The pile should heat up to 100-120 (the goal is 130-140F as the pile is turned) by the next day (if you don't have one, you should invest in a compost thermometer).
It's also been written that you should turn the pile when the temperature drops. This is incorrect as it means the thermophile bacteria are dying off. Initially, I wait 4 days, then I will mix, turn and re-stack the heap every 2 days (not unlike the Berkly method). Now I use my little Mantis tiller with straight tines to break the pile down. It chops and mixes the pile well then I re-stack, again adding the diluted molasses water as needed to ensure ample moisture.

This method should yield finished compost in 2 weeks or less!
 
Su Ba
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The Mantis, I find, works great for opening up and mixing compost piles. Sure saves my back! And it processes a big pile a lot faster than I could with a fork or shovel.
 
                    
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Lots of good suggestions so far. I would probably rake up a bunch of brown leaves from the forest, add to pile, various wild mushrooms if you find them. Add double or more of the grass clippings, add milk or bread if you can find it, grind the sawdust and everything else you can imagine together with a lawnmower...re-pile the heap at least 3' tall. Keep the top of the heap somewhat opened for rain, don't use city water if you can help it. Sawdust is inherently difficult to process, not impossible, but generally slower than brown leaves & grass clippings. Don't add alkaline substances (lime) if you can help it, keep it generally on the acidic side, it will somewhat neutralize upon completion of the organic processing.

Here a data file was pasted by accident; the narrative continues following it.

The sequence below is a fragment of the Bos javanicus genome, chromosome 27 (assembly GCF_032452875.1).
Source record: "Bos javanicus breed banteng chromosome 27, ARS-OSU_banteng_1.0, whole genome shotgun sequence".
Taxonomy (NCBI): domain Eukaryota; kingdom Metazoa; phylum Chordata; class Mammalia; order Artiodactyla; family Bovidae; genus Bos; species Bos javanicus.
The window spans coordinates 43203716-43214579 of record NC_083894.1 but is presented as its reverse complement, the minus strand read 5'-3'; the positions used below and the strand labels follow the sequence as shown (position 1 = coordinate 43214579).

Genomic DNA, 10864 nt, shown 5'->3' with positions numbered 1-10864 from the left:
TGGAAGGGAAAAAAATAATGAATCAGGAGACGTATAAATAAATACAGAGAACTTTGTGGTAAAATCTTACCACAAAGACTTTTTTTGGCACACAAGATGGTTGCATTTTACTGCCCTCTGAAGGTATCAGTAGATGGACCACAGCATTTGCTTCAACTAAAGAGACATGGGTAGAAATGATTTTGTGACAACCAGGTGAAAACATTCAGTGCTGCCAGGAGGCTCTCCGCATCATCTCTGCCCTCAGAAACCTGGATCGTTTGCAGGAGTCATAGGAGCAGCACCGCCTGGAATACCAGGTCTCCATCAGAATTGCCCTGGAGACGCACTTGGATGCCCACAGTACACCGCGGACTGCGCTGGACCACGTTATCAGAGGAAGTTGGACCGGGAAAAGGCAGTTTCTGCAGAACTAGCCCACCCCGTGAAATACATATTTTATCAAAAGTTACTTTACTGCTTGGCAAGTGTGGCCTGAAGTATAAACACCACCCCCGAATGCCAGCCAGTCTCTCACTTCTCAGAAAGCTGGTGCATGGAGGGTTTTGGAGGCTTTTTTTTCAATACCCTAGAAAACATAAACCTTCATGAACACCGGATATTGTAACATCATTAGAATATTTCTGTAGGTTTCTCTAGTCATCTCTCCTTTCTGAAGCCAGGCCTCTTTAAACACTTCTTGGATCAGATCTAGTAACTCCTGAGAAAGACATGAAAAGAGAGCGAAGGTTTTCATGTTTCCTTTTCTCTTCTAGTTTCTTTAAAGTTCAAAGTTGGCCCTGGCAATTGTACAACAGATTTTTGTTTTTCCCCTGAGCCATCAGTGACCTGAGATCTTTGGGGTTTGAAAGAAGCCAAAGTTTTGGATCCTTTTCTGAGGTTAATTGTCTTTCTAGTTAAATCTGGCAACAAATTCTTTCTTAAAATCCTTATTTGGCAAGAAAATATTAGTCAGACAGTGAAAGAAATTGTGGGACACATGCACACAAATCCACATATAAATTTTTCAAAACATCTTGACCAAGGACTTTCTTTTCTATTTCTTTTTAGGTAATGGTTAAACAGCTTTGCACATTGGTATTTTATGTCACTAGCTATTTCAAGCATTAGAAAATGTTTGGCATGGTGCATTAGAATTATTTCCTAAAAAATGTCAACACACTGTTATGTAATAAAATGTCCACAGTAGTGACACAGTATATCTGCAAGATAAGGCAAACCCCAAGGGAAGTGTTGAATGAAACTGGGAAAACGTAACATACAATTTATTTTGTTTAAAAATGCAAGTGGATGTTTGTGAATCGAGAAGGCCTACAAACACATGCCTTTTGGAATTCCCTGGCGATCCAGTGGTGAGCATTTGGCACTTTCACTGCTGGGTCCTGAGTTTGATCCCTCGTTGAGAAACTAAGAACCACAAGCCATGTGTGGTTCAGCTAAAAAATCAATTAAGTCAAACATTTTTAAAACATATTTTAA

If you must use it soon, it is probably only good as a mulch, it is too light and not fully processed to actually grow stuff thru the whole season. At end of season rake it all back together again & try it again. Sawdust is hard to break down.

james beam
 
Diane Germain
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Location: Port Angeles, WA USA
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Wow! Thank you all so much for all the great advice. Pee- well- I'll see what we can do! That would be a lot of pee! With last years uncomposted mix and this new mix we have a HUGE pile that we are making into a 4' row along the back of our garden. We're mixing in some donated manure, a garbage can of kitchen waste, and this time I will keep it much more moist. The clippings don't get into the pile until they are a few days (or more) old and they were bagged so we were more careful about breaking up mats this time around, and we've kept the sawdust to a minimum. We have added leaves and more soil. Mushrooms are a good idea too. I'm generally a lazy composter and prefer to wait years rather than turn, but this time we are committed to turning this monster! The sawdust is very finely ground already. I will keep you posted. It looks like this 4' pile might very long!
 
Diane Germain
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Location: Port Angeles, WA USA
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also- we do not need this compost soon, but I'd like it for next year or the year after.
 
                    
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I'm sure you will have success eventually! But the spring & summer are really good times to compost because of the natural summer heat, & green grass availability. It was impossible for me to add anything green to my compost pile during last winter...for example. I would be a little careful adding more sawdust to the old batch trying to complete 'one huge batch', of course you should add to your old batch whatever you think right to force it to activate again.

Composting sawdust requires more water than composting just leaves. Once the sawdust 'core begins working' I wouldn't add water unless you think it necessary.

If you have room you may want to start a new batch nearby for your new bulk sawdust & related, otherwise adding the new sawdust to the existing batch will cause the thing to take longer to fully process. In this way, you will get a better idea of what it takes to fully process a large batch. A little shade goes a long way if your turning a huge pile in July! If you find any extra earth worms while gardening...throw them at your compost pile.